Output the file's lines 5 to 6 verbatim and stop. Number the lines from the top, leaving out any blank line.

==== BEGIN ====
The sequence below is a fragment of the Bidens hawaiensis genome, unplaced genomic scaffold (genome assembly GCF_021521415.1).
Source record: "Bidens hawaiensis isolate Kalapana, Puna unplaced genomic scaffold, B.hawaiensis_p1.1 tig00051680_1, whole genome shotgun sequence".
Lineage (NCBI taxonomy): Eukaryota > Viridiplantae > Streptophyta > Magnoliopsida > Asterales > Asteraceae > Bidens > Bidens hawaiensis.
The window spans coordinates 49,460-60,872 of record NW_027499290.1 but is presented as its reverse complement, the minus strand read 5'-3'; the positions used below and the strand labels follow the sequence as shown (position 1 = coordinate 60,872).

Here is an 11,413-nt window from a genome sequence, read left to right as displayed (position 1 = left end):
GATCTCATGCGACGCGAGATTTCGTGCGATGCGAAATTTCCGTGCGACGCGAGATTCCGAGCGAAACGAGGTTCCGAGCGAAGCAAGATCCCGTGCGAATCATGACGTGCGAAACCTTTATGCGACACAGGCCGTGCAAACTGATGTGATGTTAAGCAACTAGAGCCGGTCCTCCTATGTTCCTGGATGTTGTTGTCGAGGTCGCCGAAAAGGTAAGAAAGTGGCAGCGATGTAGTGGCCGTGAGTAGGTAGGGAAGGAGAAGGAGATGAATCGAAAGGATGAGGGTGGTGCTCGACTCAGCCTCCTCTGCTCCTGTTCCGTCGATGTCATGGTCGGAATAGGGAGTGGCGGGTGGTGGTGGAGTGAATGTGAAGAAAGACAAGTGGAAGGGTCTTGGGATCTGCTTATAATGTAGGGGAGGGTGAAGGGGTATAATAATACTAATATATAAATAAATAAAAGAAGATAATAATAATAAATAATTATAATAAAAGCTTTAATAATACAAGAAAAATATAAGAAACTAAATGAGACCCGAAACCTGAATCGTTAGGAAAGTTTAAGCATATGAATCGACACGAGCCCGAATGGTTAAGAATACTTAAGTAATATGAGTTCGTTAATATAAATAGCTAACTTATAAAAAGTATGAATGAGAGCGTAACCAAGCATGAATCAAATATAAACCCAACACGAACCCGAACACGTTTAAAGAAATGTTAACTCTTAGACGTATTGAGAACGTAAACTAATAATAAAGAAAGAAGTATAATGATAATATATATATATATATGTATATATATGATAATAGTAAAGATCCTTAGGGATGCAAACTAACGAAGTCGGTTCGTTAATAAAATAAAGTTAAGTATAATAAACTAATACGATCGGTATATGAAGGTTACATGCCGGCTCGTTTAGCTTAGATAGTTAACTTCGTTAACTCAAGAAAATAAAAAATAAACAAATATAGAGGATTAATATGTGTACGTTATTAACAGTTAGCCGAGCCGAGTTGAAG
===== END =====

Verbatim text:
Here is an 11,413-nt window from a genome sequence, read left to right as displayed (position 1 = left end):
GATCTCATGCGACGCGAGATTTCGTGCGATGCGAAATTTCCGTGCGACGCGAGATTCCGAGCGAAACGAGGTTCCGAGCGAAGCAAGATCCCGTGCGAATCATGACGTGCGAAACCTTTATGCGACACAGGCCGTGCAAACTGATGTGATGTTAAGCAACTAGAGCCGGTCCTCCTATGTTCCTGGATGTTGTTGTCGAGGTCGCCGAAAAGGTAAGAAAGTGGCAGCGATGTAGTGGCCGTGAGTAGGTAGGGAAGGAGAAGGAGATGAATCGAAAGGATGAGGGTGGTGCTCGACTCAGCCTCCTCTGCTCCTGTTCCGTCGATGTCATGGTCGGAATAGGGAGTGGCGGGTGGTGGTGGAGTGAATGTGAAGAAAGACAAGTGGAAGGGTCTTGGGATCTGCTTATAATGTAGGGGAGGGTGAAGGGGTATAATAATACTAATATATAAATAAATAAAAGAAGATAATAATAATAAATAATTATAATAAAAGCTTTAATAATACAAGAAAAATATAAGAAACTAAATGAGACCCGAAACCTGAATCGTTAGGAAAGTTTAAGCATATGAATCGACACGAGCCCGAATGGTTAAGAATACTTAAGTAATATGAGTTCGTTAATATAAATAGCTAACTTATAAAAAGTATGAATGAGAGCGTAACCAAGCATGAATCAAATATAAACCCAACACGAACCCGAACACGTTTAAAGAAATGTTAACTCTTAGACGTATTGAGAACGTAAACTAATAATAAAGAAAGAAGTATAATGATAATATATATATATATATGTATATATATGATAATAGTAAAGATCCTTAGGGATGCAAACTAACGAAGTCGGTTCGTTAATAAAATAAAGTTAAGTATAATAAACTAATACGATCGGTATATGAAGGTTACATGCCGGCTCGTTTAGCTTAGATAGTTAACTTCGTTAACTCAAGAAAATAAAAAATAAACAAATATAGAGGATTAATATGTGTACGTTATTAACAGTTAGCCGAGCCGAGTTGAAG